Nick Cave, covered by shadow, strode on stage, past a mic stand, and took a seat at a grand piano as a pre-recorded recital of his poem Steve McQueen shook the darkness.

"I am God," it sternly repeated until a warm blue light splintered the dark and Cave began to play The Ship Song, the first tune of the evening. When he finished the house lights came back on, eye-squintingly bright, and he leapt off his seat with such bounce that it threatened to crease his crisp grey suit.

It was quickly apparent that most attendees at this 'In Conversation' show did consider themselves to be in the presence of, well, if not the God, certainly a God.

The show was, essentially, an unmoderated audience Q&A session regularly interrupted by song. He was game for anything and emboldened his audience to ask "bold questions".

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"I'll take a lot of questions I have no authority to talk of," Cave said as way of introduction, "but I'll give it a go."

"And make sure there's a question at the end of what you're talking about," he warned. "If you have a question and I play a song it's because the question's bullshit and I need to... recalibrate."

As it turned out one of the great joys of the evening was watching Cave's bullshit-o-meter at work. Being relatively new to these In Conversation shows he has not yet mastered the art of keeping his slack-jawed puzzlement disguised when confronted with a rambling, nonsensical, non-question. When hit with a particularly labyrinthine statement his whole face would twist and contort in dumbfounded, bewildered confusion.

"I don't know what the f**k you're asking, actually," he replied to one addled statement. "Spit it out, man!" he implored another long-winded chap. A desultory diatribe about - I think - pop music was cut off mid-flow with a simple and quite final, "Okay."

A mother and daughter pair of uber-fans left an impression. Chyna Wilkinson, the teenaged daughter, presented him with a painting she'd done while her beaming mum asked what he thought of it.

"It's beautiful," he answered sincerely, giving Chyna a hug. "And it's small. That's important."

But dear old mum wasn't done. "Do you accept the concept that you're... like Jesus?"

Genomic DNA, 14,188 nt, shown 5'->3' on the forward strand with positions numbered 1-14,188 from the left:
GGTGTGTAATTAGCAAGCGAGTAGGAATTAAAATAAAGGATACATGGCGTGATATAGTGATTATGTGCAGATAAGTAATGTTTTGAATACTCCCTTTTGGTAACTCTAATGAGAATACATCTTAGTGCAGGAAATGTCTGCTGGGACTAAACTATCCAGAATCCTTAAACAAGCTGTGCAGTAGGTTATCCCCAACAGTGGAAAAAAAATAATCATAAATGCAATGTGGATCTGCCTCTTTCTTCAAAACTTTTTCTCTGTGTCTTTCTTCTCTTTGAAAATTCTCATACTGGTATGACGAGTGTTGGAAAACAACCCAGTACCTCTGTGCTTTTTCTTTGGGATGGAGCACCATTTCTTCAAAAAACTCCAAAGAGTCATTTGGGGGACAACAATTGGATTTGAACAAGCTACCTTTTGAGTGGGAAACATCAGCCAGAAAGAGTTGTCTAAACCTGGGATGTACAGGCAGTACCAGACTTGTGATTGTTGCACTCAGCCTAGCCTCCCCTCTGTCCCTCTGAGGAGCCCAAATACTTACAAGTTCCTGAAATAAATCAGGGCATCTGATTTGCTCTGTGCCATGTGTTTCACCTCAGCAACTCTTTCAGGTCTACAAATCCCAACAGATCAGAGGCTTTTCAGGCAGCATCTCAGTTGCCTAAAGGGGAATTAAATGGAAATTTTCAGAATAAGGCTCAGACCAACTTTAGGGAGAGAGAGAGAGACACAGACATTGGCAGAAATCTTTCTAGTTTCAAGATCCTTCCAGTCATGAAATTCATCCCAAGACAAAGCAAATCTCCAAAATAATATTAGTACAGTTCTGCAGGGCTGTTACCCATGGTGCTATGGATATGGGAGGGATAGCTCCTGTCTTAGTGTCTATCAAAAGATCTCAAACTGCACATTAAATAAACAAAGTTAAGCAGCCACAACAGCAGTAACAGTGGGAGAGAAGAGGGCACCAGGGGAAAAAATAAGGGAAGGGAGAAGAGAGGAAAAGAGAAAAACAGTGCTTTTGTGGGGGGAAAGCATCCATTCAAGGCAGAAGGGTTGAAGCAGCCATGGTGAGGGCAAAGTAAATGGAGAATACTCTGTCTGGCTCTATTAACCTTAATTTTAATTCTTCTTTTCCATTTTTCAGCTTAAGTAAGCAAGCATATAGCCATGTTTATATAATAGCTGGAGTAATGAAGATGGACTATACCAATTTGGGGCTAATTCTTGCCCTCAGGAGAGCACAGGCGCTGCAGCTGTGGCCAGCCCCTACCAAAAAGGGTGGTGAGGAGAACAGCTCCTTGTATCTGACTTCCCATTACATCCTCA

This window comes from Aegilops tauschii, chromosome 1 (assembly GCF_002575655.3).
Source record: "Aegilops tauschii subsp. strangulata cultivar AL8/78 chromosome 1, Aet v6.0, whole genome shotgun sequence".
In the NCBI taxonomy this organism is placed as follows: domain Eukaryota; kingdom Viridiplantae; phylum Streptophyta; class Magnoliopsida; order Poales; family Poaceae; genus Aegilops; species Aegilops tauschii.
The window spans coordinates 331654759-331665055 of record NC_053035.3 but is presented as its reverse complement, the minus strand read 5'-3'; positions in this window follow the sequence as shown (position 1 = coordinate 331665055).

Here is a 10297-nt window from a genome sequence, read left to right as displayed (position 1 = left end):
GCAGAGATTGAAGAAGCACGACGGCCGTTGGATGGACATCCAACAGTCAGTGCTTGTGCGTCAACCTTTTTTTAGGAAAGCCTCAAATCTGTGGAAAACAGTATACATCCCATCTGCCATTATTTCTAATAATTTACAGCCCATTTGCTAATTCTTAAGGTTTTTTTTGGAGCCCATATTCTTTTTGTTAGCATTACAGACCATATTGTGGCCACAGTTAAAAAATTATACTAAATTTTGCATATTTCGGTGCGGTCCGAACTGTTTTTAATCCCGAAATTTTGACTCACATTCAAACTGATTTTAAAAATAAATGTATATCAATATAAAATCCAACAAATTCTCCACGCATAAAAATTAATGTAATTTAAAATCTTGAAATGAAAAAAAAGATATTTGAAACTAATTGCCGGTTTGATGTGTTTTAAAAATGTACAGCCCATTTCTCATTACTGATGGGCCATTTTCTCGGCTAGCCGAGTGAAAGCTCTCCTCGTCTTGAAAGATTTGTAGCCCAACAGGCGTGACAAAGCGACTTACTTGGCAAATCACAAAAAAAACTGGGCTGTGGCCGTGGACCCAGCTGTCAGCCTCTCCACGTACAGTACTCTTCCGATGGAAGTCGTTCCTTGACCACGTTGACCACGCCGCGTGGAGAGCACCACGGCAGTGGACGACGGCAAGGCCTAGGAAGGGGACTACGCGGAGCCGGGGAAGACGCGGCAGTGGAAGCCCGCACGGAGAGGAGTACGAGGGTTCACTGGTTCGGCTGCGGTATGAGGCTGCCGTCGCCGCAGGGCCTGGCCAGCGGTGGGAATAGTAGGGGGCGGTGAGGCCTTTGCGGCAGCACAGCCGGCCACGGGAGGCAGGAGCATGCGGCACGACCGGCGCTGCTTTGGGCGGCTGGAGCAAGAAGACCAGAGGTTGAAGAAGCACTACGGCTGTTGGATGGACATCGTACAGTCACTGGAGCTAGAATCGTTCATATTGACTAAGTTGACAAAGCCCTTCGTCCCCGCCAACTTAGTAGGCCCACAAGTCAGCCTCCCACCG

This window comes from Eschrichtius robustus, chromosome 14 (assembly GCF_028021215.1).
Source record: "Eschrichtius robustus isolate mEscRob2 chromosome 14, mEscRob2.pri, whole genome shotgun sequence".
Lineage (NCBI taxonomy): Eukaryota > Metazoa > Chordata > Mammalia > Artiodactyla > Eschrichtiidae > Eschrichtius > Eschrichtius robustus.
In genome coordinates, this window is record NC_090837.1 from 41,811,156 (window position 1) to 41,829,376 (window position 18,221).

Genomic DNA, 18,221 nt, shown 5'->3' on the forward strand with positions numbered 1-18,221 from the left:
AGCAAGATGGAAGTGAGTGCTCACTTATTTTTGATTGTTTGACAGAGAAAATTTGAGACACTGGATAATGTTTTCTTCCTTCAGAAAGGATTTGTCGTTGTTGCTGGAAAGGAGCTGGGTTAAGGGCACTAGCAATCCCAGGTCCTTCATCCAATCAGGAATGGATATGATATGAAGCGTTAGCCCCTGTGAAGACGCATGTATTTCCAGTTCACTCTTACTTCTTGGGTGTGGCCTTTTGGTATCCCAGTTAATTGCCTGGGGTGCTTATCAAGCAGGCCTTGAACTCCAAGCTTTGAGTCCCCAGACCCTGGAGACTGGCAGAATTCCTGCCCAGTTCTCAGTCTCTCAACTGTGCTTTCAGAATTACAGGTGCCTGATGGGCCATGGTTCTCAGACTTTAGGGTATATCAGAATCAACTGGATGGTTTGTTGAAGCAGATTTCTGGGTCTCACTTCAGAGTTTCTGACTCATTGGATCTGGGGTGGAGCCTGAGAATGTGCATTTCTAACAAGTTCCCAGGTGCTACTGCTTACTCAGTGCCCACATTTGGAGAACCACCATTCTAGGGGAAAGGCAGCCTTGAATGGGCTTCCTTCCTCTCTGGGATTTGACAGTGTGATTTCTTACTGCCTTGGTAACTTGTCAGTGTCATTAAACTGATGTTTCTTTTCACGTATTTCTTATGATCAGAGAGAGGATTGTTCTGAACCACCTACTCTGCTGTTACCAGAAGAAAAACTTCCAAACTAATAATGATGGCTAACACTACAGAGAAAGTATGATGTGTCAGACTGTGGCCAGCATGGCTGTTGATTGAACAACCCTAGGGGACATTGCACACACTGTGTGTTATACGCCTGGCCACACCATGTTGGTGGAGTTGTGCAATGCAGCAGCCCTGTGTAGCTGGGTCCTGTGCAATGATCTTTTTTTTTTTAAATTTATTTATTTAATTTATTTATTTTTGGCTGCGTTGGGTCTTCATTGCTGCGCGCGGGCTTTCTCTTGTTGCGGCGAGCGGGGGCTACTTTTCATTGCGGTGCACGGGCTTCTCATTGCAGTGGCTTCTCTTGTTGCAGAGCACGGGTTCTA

Cave didn't. So she asked again. "But you are. Like Jesus." Once again, he demurred. Undeterred, she asked a third time.

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"Jesus Christ!" he exclaimed, throwing his hands in the air in mock frustration. "Well, I have the patience of Christ."

The exchange was laugh out loud funny and Cave, who can be extremely threatening, foreboding and intimidating in performance and in song, proved to be extremely personable, quick witted and in possession of a deep, droll humour.

Befitting a life spent on stage he knew to play to the home crowd. The worst thing about being an ageing rock star, he said when asked, was seeing so many old faces in the crowd. Scanning deeply around the audience he exclaimed, "Actually, you're a helluva lot younger than f**king Wellington!" to a round of hoots and cheers.

After dismissing a question on Australian politics he said, "You've got a good person running the country, right?".

"My big desire is to see Jacinda wearing one of my wife's dresses," he continued, referring to his wife Susie's fashion label, The Vampire's Wife. "Put that in the f**king news! Let's make it happen."

His favourite gig? "I don't know... Split Enz maybe?"

And it wouldn't be New Zealand without the obligatory question about the country.

"I got beaten up here," he recounted with a sly smile, before describing past drunk obnoxiousness with early band The Birthday Party.

He was off the cuff, spontaneous, but those regularly received questions got well rehearsed answers.

"My favourite album is the last one... and the first one," he said, before the punchline a beat later, "the ones in between aren't bad either."

That was the fun stuff. But there was also plenty of serious and insightful stuff into his thoughts, music, and life to satisfy.

Amongst the revelations were that Murder Ballads, one of his most successful albums, started as a joke, to perform signature tune Stagger Lee he has to "open himself up to the terribleness of that song," and he was absolutely terrified of - and by - Nina Simone.

Cave also had a lovely turn of phrase. He referred to growing older as being filled with a, "luminous sadness". Describing his 9-to-5 songwriting process he said, "I need to keep my agonies at the office," and of meaning in his lyrics he said, "For me, truth is not the only game in town,".

In between answers he'd return to his piano. As a player he's fairly heavy handed, although he found his touch as the night went on, but extremely capable of coaxing out deep emotion, building earth-shattering crescendos and delivering performances that kick you right in the feels.

He played around 10 or so songs, including classics like Watching Alice, and The Mercy Seat, newer numbers like Into My Arms, and an incredibly intense performance of Stranger than Kindness that followed a recounting of how the song came to be. However, one shout-out request was denied.

"I can't sing Stagger Lee. I can't do it justice," he explained. "It's not that I won't, I just can't."

After almost three hours he took one final question. It was about sobriety. After thoroughly debunking the myth that drugs fuel creativity he stopped, looked around and sighed.

"I don't want to finish tonight being sort of, 'Don't use drugs,' he said waggling his finger and adopting an authoritative tone. "So, uh, one last question."